Experiment with a selfie feedback loop using the webcam on my computer and my phone

I very rarely take selfies of myself. My profile picture for several years on Facebook has me in sunglasses that obscure much of my face. This is not out of a particular desire to be unknown, or undocumented. I admittedly do see flaws in my appearance, and suffer that horror when you accidentally have the camera facing the wrong way when you turn it on on your phone. So I never spontaneously feel the urge to do so – to take a selfie feels contrived for me, though I understand it can be different for others! I was interested then to explore this possibility, of the complete knowledge of my appearance to others, and engage in a process that exposed me more than I would usually be comfortable. To invade my own privacy.

To do so, I recorded my appearance in a typical evening at home with my fiance. By attaching a head-mounted GoPro to him, I hoped to approximate his point of view and gain this notion of the self-image through someone else’s eyes. Below, I edited together only those moments when I was in frame. It provides a disjointed account of the time spent making dinner, and the conversation appears surreal.

The camera angle feels like I am floating above myself – as though in an outer-body-experience – which I suppose this is! It is disorienting how it jerks around according to his head movements.

Future Self-Portrait

It is uncomfortable seeing so much of myself in a video, to see less than flattering angles and lighting. Much like the confusion when hearing your voice on a recording (how it never sounds quite as you hear it in your own head), it seemed strange to see my idiosyncrasies – mannerisms and facial expressions – played out in front of me. I feel vulnerable in particular when seeing how my eyes remain closed sometimes when talking – something I am unaware of doing in the moment. Also – I seem so short! In all I think this was a successful experiment.

Survival Kit – Summer project – my work

Survival kit for mental health – 7 objects for 7 strategies

Manifesto for Mental Health

In this hectic, nonsensical reality, sometimes surviving just means preserving your sanity.

A toolkit is needed for the modern human to maintain their mental health and navigate their daily lives.

This kit helps you to gain spiritual and physical sustenance, as well as clarity of vision, through the 7 objects it contains. They provide multivarious defences against an omnipresent threat – a tool for each day of the week to keep it at bay.

Spiritual: connect and reflect, ensuring you are grounded:

  • Connection to inner focus (Vortex)
  • Connection to the natural world (Nest)
  • Connection to technological advances and algorithmic personalisation (Spotify code)

Physical: the necessities that sustain basic human existence

  • Nourishing, tradition and connection to roots (Oats and Seeds)
  • Sensual, personal touch and pleasure (Spoon)

Clarity of vision – as mental health problems can often cloud and distort our view

  • Ability to see alternative perspectives (Mirror & Mirror writing)
  • Ability to see direction and purpose (Compass)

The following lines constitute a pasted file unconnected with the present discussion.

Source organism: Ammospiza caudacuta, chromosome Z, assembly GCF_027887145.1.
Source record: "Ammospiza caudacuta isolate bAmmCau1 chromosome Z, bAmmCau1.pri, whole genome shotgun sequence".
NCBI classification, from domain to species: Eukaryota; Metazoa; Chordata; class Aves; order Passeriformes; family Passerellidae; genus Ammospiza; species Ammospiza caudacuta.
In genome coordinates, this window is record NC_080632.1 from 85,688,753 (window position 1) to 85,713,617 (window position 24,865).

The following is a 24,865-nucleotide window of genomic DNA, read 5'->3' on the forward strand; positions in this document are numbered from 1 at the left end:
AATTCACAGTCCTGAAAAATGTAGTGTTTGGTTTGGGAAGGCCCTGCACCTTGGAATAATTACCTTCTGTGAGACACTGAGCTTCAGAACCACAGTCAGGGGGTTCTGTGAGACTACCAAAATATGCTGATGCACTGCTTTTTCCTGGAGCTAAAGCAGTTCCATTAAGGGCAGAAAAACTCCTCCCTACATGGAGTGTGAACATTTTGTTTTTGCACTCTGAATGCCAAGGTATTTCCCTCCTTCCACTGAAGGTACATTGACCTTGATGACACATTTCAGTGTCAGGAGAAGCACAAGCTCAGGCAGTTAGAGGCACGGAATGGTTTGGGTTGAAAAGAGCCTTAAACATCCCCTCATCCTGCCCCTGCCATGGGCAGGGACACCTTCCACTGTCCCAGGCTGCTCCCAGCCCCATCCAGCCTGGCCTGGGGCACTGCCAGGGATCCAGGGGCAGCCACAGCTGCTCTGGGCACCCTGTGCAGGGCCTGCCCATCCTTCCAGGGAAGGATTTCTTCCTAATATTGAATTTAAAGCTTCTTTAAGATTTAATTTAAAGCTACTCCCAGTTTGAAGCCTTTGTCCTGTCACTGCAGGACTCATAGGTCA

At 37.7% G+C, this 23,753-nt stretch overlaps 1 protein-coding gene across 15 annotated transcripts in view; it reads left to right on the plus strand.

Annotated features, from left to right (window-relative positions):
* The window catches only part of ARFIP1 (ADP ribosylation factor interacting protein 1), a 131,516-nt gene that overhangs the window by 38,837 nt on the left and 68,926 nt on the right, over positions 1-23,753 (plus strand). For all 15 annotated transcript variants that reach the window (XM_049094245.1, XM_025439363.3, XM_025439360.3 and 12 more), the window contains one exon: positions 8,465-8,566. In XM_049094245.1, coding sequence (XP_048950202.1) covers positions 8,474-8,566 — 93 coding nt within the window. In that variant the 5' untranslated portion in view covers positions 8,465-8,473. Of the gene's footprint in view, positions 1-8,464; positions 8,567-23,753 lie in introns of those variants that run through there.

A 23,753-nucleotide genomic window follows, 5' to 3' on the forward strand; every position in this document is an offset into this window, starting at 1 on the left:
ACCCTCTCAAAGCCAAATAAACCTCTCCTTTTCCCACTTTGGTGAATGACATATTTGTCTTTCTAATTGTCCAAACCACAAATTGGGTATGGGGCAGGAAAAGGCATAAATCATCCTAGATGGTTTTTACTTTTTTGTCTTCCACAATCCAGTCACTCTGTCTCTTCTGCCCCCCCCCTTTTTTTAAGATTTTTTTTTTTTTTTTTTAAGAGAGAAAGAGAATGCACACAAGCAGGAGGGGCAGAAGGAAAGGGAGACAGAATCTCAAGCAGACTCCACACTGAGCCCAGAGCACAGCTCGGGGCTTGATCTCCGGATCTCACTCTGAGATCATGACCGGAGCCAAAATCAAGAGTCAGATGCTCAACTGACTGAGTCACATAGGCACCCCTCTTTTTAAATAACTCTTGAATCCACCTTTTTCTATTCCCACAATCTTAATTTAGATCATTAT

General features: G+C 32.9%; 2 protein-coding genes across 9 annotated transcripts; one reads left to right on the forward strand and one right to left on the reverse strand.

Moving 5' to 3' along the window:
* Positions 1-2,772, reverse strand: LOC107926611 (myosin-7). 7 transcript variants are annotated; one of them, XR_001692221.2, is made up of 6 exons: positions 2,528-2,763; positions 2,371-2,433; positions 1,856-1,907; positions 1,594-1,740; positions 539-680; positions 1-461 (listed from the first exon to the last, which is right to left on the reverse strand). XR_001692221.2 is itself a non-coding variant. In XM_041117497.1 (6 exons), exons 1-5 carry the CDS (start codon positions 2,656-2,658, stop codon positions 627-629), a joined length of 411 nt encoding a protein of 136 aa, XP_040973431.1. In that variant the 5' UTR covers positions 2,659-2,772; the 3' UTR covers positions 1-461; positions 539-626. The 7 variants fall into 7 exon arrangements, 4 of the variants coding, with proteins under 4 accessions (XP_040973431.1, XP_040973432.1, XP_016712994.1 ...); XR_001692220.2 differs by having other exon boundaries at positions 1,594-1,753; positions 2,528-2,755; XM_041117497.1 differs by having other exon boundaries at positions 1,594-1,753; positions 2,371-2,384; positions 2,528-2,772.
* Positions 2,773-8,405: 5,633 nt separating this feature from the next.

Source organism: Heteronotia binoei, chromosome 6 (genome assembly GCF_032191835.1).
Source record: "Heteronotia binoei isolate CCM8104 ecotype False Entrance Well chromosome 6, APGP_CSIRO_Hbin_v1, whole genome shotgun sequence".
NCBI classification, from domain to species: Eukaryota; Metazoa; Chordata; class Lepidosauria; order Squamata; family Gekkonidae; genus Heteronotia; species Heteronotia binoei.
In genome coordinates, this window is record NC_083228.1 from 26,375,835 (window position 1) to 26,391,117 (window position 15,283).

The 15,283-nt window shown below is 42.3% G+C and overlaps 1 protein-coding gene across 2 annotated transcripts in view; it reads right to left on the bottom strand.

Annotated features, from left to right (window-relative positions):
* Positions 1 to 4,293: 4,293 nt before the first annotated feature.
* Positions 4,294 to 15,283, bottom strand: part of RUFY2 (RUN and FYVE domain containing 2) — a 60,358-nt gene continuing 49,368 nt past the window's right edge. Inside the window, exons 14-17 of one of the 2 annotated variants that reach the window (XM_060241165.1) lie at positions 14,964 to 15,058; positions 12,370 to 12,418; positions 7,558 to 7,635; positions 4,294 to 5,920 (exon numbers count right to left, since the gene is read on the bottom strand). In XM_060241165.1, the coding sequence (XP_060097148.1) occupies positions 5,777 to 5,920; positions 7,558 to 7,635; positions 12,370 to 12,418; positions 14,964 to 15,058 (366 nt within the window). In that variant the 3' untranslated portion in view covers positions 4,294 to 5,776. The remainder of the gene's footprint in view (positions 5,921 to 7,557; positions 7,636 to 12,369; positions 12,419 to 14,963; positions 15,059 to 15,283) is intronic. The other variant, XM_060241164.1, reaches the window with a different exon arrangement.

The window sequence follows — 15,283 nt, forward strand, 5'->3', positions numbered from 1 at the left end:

Survival Strategies / A call to action: Research (pt 2)

The environmentalist movement may well have started in the 1800s, by Alexander von Humboldt. He was the first to come up with the notion of an inter-connected natural world, unleashing the basic ecological awareness that our modern understanding has roots in. Since, in viewing everything as connected, he understood also that should some part of it fail, the whole may be at risk. Read more about Humboldt here

Today, the ‘Green Wave’ is picking up speed. The evidence of climate change is now apparent for all to see, but this can also be attributed to the loud voices from the modern environmentalist movement.

One who has influenced global dialogue most is Greta Thunberg, a teenager from Sweden who now famously began striking from school to protest the inaction of adults to address the climate crisis. Millions around the world now join her on ‘Fridays for Climate’ strikes, and she has used the same candour at the marches and gatherings she has attended, as the most senior political arenas she has been invited to speak in.

They keep saying that climate change is an existential threat and the most important issue of all. And yet they just carry on like before. If the emissions have to stop then we must stop the emissions.

Greta Thunberg , speaking at Extinction Rebellion in London, 31st Oct 2018

Either we choose to go on as a civilisation or we don’t. That is as black and white as it gets. There are no grey areas when it comes to survival.

Greta Thunberg, speaking at World Economic Forum in Davos, 25th Jan 2019

Humans are very adaptable: we can still fix this. But the opportunity to do so will not last for long. We must start today. We have no more excuses.

Greta Thunberg, speaking at UK Houses of Parliament, 23rd Apr 2019

Extinction Rebellion

Extinction Rebellion is a grass roots protest movement which seeks to use the direct action method successfully used by the Suffragettes, in gaining women’s emancipation, in order to drive greater public awareness of the climate crisis and force politicians to act.